What you don't say in a job interview is just as important as what you do say. Follow these interviewing tips to ensure you stand out for the right reasons.In a job interview, what you don't say to a potential employer could have as big an impact on your prospects as what you do say. Strengthen you approach by avoiding these common errors in your next job interview."I'm not familiar with your company, what do you do?" Do your homework so you can ask intelligent questions about the job. This shows potential employers that you are prepared and proactive. If you're truly interested in the job, you'll be a much better employee and more likely to get hired. Plus, researching the company before you show up for the interview shows that you have initiative.Anything negative about your last boss or job.If you sound overly critical of your previous employer, your interviewer will wonder what you'll have to say about his company when you leave. Even if what you say is true, keep it positive, or least keep a neutral tone in the interview. Try to find a way to turn negative experiences at previous jobs into a positive for the interview or simply respond that the new position aligns with your career goals and presented an opportunity you couldn't pass up."It's on my resume." If an interviewer asks you about an experience that is on your resume, they want you to elaborate. Instead of saying “it's on the resume,” which sounds flippant, go into more detail about the job they are asking about. Tell the interview what you did, how you did it, and the impact you had on the employer you were working for. The more you are able to integrate measurable results and real-world professional examples, the better your chances of landing the position."My only professional weakness is I care too much." Everyone has weaknesses, potential employers do not expect you to be perfect. This question is intended to uncover your level of self-awareness and your ability to tackle problems. You'll impress your interviewer more if you're honest about what you're working on, and outline the proactive steps you're taking to close the gap. Turn your weaknesses into a positive, but don't gloss over them."I'm an out-of-the-box thinker." This is a cliché. Even if it's true, it will make you sound boring and uncreative. Your interviewer is looking for what sets you apart from other job candidates. You might as well drop every cliché you're thinking about saying in a job interview. The rule: Don't state it, demonstrate it with real-world examples of your professional achievements.This article is contributed by Right Management,www.rightmanagement.sg, the global career experts within the ManpowerGroup.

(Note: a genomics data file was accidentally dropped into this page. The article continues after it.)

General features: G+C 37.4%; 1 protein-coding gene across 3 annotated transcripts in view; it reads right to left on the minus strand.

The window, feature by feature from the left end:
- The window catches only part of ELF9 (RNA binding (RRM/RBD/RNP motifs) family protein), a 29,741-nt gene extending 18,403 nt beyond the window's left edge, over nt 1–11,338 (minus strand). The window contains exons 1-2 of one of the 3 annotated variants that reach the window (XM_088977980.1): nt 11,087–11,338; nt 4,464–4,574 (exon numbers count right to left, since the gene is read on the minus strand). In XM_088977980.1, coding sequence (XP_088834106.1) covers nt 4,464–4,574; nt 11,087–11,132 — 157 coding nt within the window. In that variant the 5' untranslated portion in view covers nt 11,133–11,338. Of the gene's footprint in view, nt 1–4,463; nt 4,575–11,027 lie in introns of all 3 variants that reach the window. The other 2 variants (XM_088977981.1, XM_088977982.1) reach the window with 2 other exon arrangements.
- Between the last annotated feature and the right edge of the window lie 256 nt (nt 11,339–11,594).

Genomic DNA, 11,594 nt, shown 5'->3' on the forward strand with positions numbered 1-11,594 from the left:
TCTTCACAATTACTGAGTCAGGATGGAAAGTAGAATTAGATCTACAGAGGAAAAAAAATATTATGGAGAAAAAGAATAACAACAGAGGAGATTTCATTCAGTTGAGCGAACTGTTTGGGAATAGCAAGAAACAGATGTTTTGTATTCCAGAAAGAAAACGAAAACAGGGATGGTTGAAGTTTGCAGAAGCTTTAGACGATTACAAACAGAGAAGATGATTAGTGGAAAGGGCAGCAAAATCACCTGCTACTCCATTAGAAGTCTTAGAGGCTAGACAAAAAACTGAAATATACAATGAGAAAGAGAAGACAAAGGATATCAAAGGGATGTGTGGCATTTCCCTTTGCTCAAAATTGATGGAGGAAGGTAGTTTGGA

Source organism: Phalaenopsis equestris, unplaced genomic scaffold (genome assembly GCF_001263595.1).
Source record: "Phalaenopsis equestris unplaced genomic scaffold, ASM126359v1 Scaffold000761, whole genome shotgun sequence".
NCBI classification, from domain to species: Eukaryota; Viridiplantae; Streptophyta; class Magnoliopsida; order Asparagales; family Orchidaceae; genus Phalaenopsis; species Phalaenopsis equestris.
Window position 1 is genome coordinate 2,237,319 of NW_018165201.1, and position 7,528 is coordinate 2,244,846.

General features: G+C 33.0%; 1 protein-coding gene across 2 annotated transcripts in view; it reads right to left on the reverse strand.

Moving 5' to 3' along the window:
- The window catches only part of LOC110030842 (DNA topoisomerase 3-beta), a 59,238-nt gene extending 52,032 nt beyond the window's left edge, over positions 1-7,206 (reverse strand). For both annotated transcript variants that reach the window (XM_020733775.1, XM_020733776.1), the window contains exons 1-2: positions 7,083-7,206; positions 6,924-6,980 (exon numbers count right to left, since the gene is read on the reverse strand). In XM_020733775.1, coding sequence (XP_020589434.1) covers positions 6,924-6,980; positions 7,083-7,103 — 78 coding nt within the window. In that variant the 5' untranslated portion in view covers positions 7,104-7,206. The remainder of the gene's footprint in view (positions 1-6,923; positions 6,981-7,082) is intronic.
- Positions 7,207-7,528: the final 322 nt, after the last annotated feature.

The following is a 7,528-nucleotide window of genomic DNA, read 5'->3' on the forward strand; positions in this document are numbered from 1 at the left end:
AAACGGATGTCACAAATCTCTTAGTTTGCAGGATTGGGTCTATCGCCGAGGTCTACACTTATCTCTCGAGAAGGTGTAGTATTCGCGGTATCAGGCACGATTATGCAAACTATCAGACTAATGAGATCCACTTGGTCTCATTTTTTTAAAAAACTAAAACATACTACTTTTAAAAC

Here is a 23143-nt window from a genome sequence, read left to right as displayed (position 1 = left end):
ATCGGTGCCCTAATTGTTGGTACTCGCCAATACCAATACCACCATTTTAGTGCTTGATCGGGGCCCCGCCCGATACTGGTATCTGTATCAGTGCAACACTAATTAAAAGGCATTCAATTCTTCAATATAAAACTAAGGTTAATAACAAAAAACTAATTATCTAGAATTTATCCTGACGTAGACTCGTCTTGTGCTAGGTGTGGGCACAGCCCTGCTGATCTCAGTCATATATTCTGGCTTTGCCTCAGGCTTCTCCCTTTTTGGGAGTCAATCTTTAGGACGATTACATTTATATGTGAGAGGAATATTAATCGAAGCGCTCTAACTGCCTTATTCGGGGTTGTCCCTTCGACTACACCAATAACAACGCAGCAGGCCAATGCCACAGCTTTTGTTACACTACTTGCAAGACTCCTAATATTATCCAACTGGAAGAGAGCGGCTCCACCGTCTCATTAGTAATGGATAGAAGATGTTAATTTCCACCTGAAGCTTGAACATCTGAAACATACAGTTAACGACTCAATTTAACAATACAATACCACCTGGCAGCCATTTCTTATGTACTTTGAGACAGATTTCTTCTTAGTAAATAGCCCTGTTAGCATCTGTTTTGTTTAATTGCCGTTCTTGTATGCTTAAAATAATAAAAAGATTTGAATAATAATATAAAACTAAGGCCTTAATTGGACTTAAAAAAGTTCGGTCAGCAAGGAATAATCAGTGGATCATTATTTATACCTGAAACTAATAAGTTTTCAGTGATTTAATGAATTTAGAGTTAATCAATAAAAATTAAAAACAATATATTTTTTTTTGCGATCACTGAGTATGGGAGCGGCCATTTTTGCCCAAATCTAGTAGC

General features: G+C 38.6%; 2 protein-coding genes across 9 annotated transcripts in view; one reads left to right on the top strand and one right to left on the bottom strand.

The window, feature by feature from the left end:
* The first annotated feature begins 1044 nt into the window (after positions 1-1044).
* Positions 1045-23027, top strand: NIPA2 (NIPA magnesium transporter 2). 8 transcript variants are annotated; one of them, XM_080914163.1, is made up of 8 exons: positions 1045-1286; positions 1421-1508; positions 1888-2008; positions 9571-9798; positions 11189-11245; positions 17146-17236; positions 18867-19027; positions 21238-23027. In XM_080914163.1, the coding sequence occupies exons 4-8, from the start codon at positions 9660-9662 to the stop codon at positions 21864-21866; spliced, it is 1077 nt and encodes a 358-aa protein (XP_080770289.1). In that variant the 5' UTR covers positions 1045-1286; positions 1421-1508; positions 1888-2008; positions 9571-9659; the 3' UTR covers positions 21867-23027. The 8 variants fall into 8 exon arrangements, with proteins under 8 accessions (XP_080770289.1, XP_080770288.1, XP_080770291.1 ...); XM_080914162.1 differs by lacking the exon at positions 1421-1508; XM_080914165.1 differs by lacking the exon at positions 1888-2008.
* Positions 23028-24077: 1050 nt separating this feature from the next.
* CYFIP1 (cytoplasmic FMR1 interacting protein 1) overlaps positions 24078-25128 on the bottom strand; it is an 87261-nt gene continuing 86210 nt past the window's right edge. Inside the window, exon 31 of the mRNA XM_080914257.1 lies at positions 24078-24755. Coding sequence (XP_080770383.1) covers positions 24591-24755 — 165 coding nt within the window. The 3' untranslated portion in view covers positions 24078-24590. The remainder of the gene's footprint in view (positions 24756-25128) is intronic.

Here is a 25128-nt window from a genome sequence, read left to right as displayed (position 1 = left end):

Interview Follow Up
Move Closer to the Job OfferToday’s interview follow up is more than a thank you note. Think of it as a process that keeps you in contact with your potential employer. Through this ongoing contact, you have additional opportunities to demonstrate your strengths and your value to the company.The LetterThe first step is a follow-up letter, sent within 24-48 hours of your interview. Send an individual letter to each interviewer. You can use a similar letter, but find a way to personalize each one. Address each interviewer by name and title. Use the medium — email or regular mail — that is most appropriate for that company. If you use regular mail, choose a high-quality paper and envelope.Some tips to make an impact with your message:Start the letter by thanking the interviewer for his/her time.Review the important points of your conversation to bring your interview back into focus for the interviewer and to show you were attentive.Summarize your strengths, skills and the ways you can add value to the company.Express enthusiasm for the company and your desire for the position.Ask for the job, if appropriate.Keep your letter concise, upbeat, and of course, free from spelling or grammatical errors.Next StepsIf you provided references to your interviewer, make a point of contacting each person to alert them to a potential call from the company. After 10 days, follow up with a phone call to ask where the interviewer is in the process, and if you can provide any additional information. Take this opportunity to remind the interviewer of some unique quality or strength you can bring to the job. Finally, continue your job search.If You Don’t Get the OfferIf you are not offered the position, turn a negative into a positive by asking the interviewer if you can bring him/her into your network. Ask for referrals to other contacts. Your proactive steps demonstrate your networking skills and may earn you some insight into another job opening.